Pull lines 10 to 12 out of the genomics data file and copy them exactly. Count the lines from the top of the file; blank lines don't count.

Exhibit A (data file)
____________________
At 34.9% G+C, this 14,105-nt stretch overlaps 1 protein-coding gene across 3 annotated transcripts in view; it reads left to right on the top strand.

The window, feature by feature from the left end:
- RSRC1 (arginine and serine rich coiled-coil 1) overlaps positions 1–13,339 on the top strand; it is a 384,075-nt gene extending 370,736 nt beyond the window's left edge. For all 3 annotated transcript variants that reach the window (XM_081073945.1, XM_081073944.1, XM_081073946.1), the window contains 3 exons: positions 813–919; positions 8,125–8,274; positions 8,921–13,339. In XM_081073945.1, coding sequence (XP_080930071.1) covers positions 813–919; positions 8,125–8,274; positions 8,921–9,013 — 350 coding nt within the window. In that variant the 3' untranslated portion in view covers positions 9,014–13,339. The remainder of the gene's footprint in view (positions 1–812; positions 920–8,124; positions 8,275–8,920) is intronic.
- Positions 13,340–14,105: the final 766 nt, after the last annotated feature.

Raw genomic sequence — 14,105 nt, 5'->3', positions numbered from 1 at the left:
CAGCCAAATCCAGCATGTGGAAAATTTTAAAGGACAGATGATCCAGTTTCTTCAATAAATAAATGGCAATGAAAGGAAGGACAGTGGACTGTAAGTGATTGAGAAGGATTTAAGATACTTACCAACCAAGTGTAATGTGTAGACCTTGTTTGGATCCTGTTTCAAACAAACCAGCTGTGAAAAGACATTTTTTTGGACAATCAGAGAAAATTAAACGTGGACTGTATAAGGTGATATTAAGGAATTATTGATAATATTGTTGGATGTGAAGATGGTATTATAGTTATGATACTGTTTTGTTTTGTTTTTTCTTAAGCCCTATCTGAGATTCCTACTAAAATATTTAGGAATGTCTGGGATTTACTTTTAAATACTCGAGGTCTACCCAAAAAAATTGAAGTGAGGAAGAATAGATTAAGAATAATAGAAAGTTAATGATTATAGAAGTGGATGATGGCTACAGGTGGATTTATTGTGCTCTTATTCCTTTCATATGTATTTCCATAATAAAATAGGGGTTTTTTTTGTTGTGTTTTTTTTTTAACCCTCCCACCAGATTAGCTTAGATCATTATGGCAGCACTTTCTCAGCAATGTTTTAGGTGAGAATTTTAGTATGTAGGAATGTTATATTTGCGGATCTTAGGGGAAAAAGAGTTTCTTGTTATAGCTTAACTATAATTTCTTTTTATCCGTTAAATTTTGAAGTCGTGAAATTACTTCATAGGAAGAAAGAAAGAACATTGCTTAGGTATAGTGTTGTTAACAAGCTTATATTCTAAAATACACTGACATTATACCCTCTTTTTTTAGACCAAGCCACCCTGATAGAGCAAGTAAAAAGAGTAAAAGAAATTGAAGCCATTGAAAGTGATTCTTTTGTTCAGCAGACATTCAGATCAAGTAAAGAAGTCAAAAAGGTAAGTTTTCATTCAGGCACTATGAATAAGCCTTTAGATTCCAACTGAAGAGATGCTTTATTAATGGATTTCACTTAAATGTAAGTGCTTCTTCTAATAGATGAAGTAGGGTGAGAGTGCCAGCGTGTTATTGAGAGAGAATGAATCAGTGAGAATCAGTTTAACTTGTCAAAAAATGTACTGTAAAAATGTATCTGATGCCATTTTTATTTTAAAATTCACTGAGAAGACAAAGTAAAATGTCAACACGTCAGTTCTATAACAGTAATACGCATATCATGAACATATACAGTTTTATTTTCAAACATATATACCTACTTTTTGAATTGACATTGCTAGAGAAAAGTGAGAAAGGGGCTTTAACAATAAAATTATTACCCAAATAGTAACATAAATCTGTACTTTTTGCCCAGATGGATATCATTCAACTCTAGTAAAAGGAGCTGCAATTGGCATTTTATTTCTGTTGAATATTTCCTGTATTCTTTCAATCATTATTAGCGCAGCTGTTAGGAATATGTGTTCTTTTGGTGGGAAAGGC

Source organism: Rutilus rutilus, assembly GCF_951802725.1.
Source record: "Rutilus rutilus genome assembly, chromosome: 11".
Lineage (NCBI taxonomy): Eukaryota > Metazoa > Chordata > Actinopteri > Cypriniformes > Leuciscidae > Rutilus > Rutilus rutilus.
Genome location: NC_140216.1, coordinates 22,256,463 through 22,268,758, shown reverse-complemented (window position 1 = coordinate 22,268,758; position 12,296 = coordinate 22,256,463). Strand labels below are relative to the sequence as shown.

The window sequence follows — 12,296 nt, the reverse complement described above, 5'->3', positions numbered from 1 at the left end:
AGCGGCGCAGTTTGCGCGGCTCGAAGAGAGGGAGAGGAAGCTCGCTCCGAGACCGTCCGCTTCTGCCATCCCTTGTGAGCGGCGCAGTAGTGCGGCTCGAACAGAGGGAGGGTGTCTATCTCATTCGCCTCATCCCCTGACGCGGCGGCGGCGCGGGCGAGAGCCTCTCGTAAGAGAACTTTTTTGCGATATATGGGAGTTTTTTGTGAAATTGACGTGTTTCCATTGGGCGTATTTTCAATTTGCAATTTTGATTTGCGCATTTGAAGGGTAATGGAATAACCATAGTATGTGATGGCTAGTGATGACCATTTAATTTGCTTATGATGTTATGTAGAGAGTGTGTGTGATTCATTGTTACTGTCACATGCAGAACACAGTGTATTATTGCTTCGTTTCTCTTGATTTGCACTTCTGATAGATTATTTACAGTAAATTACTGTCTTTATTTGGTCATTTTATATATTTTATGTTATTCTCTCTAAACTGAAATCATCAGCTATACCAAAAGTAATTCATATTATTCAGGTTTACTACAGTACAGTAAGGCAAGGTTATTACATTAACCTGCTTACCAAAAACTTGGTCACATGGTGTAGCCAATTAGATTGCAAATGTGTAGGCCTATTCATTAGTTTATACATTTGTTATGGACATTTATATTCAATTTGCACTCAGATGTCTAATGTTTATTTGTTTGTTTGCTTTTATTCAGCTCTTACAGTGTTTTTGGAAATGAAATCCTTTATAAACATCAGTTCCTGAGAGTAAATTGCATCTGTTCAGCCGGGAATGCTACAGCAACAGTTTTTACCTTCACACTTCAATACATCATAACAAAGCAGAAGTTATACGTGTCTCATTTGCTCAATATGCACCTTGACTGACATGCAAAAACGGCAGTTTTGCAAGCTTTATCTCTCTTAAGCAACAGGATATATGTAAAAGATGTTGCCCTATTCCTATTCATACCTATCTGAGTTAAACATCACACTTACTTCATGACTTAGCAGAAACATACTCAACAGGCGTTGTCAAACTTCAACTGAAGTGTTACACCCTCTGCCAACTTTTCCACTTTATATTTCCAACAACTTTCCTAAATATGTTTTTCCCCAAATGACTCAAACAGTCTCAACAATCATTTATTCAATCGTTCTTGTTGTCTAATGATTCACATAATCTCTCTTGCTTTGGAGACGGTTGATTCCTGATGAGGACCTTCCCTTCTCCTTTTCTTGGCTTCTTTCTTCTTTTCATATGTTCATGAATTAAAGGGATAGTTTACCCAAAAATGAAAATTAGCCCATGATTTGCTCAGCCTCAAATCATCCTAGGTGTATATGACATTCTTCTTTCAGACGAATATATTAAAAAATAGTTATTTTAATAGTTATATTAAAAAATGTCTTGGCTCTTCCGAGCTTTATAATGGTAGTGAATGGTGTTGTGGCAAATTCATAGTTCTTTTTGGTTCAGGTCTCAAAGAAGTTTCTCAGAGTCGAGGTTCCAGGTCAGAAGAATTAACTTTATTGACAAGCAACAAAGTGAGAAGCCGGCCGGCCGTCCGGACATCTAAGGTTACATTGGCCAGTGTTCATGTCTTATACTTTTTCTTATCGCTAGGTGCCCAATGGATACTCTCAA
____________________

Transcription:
Genome location: NC_140216.1, coordinates 22,256,463 through 22,268,758, shown reverse-complemented (window position 1 = coordinate 22,268,758; position 12,296 = coordinate 22,256,463). Strand labels below are relative to the sequence as shown.

The window sequence follows — 12,296 nt, the reverse complement described above, 5'->3', positions numbered from 1 at the left end:
AGCGGCGCAGTTTGCGCGGCTCGAAGAGAGGGAGAGGAAGCTCGCTCCGAGACCGTCCGCTTCTGCCATCCCTTGTGAGCGGCGCAGTAGTGCGGCTCGAACAGAGGGAGGGTGTCTATCTCATTCGCCTCATCCCCTGACGCGGCGGCGGCGCGGGCGAGAGCCTCTCGTAAGAGAACTTTTTTGCGATATATGGGAGTTTTTTGTGAAATTGACGTGTTTCCATTGGGCGTATTTTCAATTTGCAATTTTGATTTGCGCATTTGAAGGGTAATGGAATAACCATAGTATGTGATGGCTAGTGATGACCATTTAATTTGCTTATGATGTTATGTAGAGAGTGTGTGTGATTCATTGTTACTGTCACATGCAGAACACAGTGTATTATTGCTTCGTTTCTCTTGATTTGCACTTCTGATAGATTATTTACAGTAAATTACTGTCTTTATTTGGTCATTTTATATATTTTATGTTATTCTCTCTAAACTGAAATCATCAGCTATACCAAAAGTAATTCATATTATTCAGGTTTACTACAGTACAGTAAGGCAAGGTTATTACATTAACCTGCTTACCAAAAACTTGGTCACATGGTGTAGCCAATTAGATTGCAAATGTGTAGGCCTATTCATTAGTTTATACATTTGTTATGGACATTTATATTCAATTTGCACTCAGATGTCTAATGTTTATTTGTTTGTTTGCTTTTATTCAGCTCTTACAGTGTTTTTGGAAATGAAATCCTTTATAAACATCAGTTCCTGAGAGTAAATTGCATCTGTTCAGCCGGGAATGCTACAGCAACAGTTTTTACCTTCACACTTCAATACATCATAACAAAGCAGAAGTTATACGTGTCTCATTTGCTCAATATGCACCTTGACTGACATGCAAAAACGGCAGTTTTGCAAGCTTTATCTCTCTTAAGCAACAGGATATATGTAAAAGATGTTGCCCTATTCCTATTCATACCTATCTGAGTTAAACATCACACTTACTTCATGACTTAGCAGAAACATACTCAACAGGCGTTGTCAAACTTCAACTGAAGTGTTACACCCTCTGCCAACTTTTCCACTTTATATTTCCAACAACTTTCCTAAATATGTTTTTCCCCAAATGACTCAAACAGTCTCAACAATCATTTATTCAATCGTTCTTGTTGTCTAATGATTCACATAATCTCTCTTGCTTTGGAGACGGTTGATTCCTGATGAGGACCTTCCCTTCTCCTTTTCTTGGCTTCTTTCTTCTTTTCATATGTTCATGAATTAAAGGGATAGTTTACCCAAAAATGAAAATTAGCCCATGATTTGCTCAGCCTCAAATCATCCTAGGTGTATATGACATTCTTCTTTCAGACGAATATATTAAAAAATAGTTATTTTAATAGTTATATTAAAAAATGTCTTGGCTCTTCCGAGCTTTATAATGGTAGTGAATGGTGTTGTGGCAAATTCATAGTTCTTTTTGGTTCAGGTCTCAAAGAAGTTTCTCAGAGTCGAGGTTCCAGGTCAGAAGAATTAACTTTATTGACAAGCAACAAAGTGAGAAGCCGGCCGGCCGTCCGGACATCTAAGGTTACATTGGCCAGTGTTCATGTCTTATACTTTTTCTTATCGCTAGGTGCCCAATGGATACTCTCAA